As Detroit slid into poverty and eventual bankruptcy, one of the oft-repeated complaints was that Detroiters didn't have a place to shop for fresh, wholesome food. It says they had to turn to "party stores" with an emphasis on snack foods, beer and soft drinks.
But Auday Arabo says that “food desert” is a myth. He's the president and CEO of Associated Food and Petroleum Dealers, which represents more than 4,000 stores in Michigan, Ohio and nearby states.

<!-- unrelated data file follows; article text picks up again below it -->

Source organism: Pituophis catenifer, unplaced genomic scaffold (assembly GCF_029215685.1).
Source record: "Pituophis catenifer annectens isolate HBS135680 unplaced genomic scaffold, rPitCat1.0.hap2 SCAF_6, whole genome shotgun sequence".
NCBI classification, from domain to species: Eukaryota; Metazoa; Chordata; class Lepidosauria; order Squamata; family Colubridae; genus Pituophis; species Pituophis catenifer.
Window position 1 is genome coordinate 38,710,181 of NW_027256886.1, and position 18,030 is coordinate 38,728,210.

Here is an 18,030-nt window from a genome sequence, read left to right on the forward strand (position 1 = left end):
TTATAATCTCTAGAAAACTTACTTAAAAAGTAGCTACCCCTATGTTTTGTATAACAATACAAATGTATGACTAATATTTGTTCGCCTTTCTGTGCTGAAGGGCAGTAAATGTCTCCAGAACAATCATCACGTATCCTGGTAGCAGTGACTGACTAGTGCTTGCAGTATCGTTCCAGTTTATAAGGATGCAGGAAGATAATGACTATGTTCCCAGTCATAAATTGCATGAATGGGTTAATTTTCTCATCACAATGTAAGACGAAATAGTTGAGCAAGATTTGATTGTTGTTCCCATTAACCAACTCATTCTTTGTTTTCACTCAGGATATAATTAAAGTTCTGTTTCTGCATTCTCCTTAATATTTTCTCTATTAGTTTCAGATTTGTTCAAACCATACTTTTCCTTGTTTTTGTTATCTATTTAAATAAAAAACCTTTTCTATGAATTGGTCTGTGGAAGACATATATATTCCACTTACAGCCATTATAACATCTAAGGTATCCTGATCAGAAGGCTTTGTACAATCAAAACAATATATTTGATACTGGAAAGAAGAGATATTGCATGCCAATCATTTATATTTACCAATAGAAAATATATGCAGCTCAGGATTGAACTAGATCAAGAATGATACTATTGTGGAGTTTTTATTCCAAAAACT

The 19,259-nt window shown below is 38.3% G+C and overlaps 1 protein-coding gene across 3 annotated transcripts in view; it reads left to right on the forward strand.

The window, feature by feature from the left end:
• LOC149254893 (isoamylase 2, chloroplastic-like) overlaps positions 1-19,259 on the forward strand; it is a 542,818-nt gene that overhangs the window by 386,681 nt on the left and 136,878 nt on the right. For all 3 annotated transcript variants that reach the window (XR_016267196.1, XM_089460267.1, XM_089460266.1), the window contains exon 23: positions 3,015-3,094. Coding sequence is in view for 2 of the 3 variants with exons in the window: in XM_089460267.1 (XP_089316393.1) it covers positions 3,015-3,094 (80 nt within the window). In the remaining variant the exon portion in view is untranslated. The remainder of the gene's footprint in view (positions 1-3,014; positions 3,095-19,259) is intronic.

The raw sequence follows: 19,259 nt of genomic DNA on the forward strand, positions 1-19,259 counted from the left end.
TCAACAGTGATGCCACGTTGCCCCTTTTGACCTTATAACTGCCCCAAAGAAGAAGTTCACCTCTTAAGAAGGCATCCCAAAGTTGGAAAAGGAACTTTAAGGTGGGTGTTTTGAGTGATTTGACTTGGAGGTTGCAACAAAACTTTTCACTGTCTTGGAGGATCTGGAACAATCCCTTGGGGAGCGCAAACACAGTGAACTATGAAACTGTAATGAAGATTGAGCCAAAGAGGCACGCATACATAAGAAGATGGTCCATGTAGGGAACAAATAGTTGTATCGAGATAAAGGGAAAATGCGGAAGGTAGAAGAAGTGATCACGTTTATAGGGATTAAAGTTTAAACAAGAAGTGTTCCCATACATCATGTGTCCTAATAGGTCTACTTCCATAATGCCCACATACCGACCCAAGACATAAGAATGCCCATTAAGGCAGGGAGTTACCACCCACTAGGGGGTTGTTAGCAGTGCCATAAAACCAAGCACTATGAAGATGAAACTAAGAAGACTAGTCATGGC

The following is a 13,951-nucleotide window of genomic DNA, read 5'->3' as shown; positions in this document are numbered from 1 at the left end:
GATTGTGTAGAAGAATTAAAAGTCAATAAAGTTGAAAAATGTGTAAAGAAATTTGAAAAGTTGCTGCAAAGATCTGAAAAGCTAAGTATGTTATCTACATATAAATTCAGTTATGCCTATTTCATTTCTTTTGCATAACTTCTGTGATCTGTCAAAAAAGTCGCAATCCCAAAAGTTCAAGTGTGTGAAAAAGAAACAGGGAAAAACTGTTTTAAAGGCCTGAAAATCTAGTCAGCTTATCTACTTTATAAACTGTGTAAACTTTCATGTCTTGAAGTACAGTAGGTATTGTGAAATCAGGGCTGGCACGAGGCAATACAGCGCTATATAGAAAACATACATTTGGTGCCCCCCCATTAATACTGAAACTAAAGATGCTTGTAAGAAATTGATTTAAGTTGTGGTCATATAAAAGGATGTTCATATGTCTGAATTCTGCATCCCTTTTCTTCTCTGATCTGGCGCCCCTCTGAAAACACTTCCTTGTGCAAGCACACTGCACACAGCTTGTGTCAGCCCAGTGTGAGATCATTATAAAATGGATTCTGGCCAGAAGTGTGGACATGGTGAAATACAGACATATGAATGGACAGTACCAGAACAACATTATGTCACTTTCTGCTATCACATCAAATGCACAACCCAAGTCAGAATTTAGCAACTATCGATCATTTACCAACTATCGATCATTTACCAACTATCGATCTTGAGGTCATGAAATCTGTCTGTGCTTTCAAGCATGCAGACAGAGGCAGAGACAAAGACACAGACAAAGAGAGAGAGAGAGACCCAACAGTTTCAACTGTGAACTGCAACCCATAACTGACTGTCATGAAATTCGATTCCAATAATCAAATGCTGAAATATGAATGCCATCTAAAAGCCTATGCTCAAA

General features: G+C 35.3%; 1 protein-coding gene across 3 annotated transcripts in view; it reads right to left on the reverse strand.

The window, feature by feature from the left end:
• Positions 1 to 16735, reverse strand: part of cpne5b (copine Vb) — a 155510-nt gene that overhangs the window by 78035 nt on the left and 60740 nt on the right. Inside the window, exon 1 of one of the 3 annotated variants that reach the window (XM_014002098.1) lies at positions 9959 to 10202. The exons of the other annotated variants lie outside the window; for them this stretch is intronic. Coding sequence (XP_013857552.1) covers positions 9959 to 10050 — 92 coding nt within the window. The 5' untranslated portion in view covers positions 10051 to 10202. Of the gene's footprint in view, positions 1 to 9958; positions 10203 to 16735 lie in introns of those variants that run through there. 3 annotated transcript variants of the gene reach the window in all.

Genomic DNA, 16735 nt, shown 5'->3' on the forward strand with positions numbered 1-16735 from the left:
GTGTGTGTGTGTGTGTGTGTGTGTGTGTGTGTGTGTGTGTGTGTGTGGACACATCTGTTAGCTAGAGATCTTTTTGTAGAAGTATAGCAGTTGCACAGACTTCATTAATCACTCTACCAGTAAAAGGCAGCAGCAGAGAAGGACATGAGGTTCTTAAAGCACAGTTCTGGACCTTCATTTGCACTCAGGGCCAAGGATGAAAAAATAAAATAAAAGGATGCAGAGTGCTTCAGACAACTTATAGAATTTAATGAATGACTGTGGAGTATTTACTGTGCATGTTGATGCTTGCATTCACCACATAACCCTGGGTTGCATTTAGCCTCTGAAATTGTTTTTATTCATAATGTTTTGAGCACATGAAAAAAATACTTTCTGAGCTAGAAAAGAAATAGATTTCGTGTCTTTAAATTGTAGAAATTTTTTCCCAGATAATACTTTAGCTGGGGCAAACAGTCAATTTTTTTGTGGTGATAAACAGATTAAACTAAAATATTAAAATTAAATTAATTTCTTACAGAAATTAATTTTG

To find out where the stores are, Arabo says they actually put all the data together and made a map.
"Once we showed people what the stores looked like on the inside, it really changed a lot of hearts and minds," says Arabo.
Arabo says instead of “food desert,” it’s more of a “food access” issue, because lack of public transportation and crime are the two major challenges in Detroit.
However, Arabo says the grocers in Detroit have always been there, especially independent stores, even though they don’t market as much as the big chains do.
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